I was freed from life in a cage just like this one. Up high like this, I got to see the light outside. Many of the other dogs could not, so they didn’t know if it was daytime or nighttime. It was freezing in the winter. We were cold all the time and would huddle together to stay alive. Our water bowls froze and we were very thirsty.

Photo by HSUS



I heard our keeper one day saying that these puppies were too old to sell. As soon as possible, he would start to breed them even though they are only six months old. Soon they would look like Harry because their hair will cover their eyes and get matted. Their feet are already scraped and painful from the wire floor, and one of them has a limp from getting a foot caught in the bars. I don’t know how many dogs were here before the rescue. I mostly knew them by their voices when they barked. Sometimes we would bark just to let the others know we were still here.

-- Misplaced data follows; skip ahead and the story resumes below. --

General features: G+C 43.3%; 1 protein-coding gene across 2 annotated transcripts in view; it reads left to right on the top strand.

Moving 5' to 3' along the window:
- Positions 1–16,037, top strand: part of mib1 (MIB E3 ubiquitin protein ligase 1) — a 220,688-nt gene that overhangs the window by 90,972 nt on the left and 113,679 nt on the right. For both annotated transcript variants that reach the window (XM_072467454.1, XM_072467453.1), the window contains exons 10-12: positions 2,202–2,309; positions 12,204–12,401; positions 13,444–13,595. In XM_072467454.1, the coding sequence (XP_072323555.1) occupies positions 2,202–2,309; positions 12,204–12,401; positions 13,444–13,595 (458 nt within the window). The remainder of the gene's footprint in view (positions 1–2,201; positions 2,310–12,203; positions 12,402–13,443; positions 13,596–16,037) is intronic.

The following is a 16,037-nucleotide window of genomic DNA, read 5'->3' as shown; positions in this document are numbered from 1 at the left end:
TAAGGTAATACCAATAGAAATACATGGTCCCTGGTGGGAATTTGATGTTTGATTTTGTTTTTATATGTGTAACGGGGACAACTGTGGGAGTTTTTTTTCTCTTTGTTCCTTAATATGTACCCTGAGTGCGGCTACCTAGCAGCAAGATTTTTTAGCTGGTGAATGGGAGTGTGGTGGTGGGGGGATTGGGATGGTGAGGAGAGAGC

Photo by HSUS



People who buy puppies from pet stores or internet sites think this is how they are kept; in warm, cozy beds with loving care. This picture was taken after RedRover took us all out of our stinky, disease-ridden puppy mill and brought us to this clean, bright place with fresh air, soft beds and best of all, kind touch from humans that see us as individuals, not just a money crop. One by one we are leaving to go to real homes. We don’t know what that is, but the rescuers talk of fresh food and clean water and a real family to love us.

Photo by RedRover



I saved the best picture for last. This is my son. He didn’t get sold because he has deep scars on his tail from where his litter mate chewed it raw. My son was going to be like me; a breeding machine for money but it turns out that a nice husband and wife is going to adopt both of us together! We now have names; I am Rocco and he is Junior. I told Junior we have to be the best dogs ever so we never have to go back to the mill. We don’t know what the future brings, but we are ready to share all the love we have.

Photo by RedRover